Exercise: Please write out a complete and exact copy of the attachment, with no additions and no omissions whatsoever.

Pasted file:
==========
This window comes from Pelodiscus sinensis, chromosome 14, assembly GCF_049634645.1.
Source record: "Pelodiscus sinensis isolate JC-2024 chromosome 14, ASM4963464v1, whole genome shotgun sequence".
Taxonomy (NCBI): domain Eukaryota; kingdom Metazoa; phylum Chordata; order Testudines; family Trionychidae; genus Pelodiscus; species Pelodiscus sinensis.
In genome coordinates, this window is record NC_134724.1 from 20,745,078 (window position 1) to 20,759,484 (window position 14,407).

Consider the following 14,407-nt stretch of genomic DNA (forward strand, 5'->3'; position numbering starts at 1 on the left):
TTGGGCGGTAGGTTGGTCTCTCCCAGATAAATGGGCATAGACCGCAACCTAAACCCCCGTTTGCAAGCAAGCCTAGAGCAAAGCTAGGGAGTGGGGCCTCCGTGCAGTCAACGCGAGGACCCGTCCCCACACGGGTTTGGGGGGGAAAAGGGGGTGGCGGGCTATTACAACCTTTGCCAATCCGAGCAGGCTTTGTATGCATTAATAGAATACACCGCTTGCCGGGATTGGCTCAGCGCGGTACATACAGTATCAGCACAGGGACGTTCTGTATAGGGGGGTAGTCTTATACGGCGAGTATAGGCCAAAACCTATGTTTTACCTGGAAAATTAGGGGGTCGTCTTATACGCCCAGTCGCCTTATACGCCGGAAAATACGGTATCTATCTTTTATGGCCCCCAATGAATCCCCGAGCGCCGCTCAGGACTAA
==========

This window comes from Pelodiscus sinensis, chromosome 14, assembly GCF_049634645.1.
Source record: "Pelodiscus sinensis isolate JC-2024 chromosome 14, ASM4963464v1, whole genome shotgun sequence".
Taxonomy (NCBI): domain Eukaryota; kingdom Metazoa; phylum Chordata; order Testudines; family Trionychidae; genus Pelodiscus; species Pelodiscus sinensis.
In genome coordinates, this window is record NC_134724.1 from 20,745,078 (window position 1) to 20,759,484 (window position 14,407).

Consider the following 14,407-nt stretch of genomic DNA (forward strand, 5'->3'; position numbering starts at 1 on the left):
TTGGGCGGTAGGTTGGTCTCTCCCAGATAAATGGGCATAGACCGCAACCTAAACCCCCGTTTGCAAGCAAGCCTAGAGCAAAGCTAGGGAGTGGGGCCTCCGTGCAGTCAACGCGAGGACCCGTCCCCACACGGGTTTGGGGGGGAAAAGGGGGTGGCGGGCTATTACAACCTTTGCCAATCCGAGCAGGCTTTGTATGCATTAATAGAATACACCGCTTGCCGGGATTGGCTCAGCGCGGTACATACAGTATCAGCACAGGGACGTTCTGTATAGGGGGGTAGTCTTATACGGCGAGTATAGGCCAAAACCTATGTTTTACCTGGAAAATTAGGGGGTCGTCTTATACGCCCAGTCGCCTTATACGCCGGAAAATACGGTATCTATCTTTTATGGCCCCCAATGAATCCCCGAGCGCCGCTCAGGACTAA